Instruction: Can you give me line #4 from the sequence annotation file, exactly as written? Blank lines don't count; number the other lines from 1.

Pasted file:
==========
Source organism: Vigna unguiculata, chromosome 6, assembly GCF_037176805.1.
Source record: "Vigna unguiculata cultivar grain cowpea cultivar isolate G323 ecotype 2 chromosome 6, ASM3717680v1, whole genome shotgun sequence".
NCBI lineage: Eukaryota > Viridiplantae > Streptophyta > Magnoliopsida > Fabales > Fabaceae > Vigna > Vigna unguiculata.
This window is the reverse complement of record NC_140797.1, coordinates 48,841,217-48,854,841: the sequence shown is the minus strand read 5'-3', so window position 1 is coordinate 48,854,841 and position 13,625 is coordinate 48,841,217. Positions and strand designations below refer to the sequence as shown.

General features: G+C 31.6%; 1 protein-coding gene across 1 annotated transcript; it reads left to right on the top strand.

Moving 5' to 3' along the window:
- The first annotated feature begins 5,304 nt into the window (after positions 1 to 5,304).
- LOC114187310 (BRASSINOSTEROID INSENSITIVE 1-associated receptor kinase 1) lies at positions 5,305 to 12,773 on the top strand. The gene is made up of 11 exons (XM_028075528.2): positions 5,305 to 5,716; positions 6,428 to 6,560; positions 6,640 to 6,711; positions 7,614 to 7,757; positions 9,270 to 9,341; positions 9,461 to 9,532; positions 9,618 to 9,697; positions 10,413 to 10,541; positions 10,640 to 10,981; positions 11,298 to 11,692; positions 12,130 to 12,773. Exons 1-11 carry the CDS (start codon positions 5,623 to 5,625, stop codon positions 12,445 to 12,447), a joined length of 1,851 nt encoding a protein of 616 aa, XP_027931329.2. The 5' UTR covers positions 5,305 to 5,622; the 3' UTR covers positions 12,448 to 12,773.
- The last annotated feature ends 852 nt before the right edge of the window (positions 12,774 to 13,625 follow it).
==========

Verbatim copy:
This window is the reverse complement of record NC_140797.1, coordinates 48,841,217-48,854,841: the sequence shown is the minus strand read 5'-3', so window position 1 is coordinate 48,854,841 and position 13,625 is coordinate 48,841,217. Positions and strand designations below refer to the sequence as shown.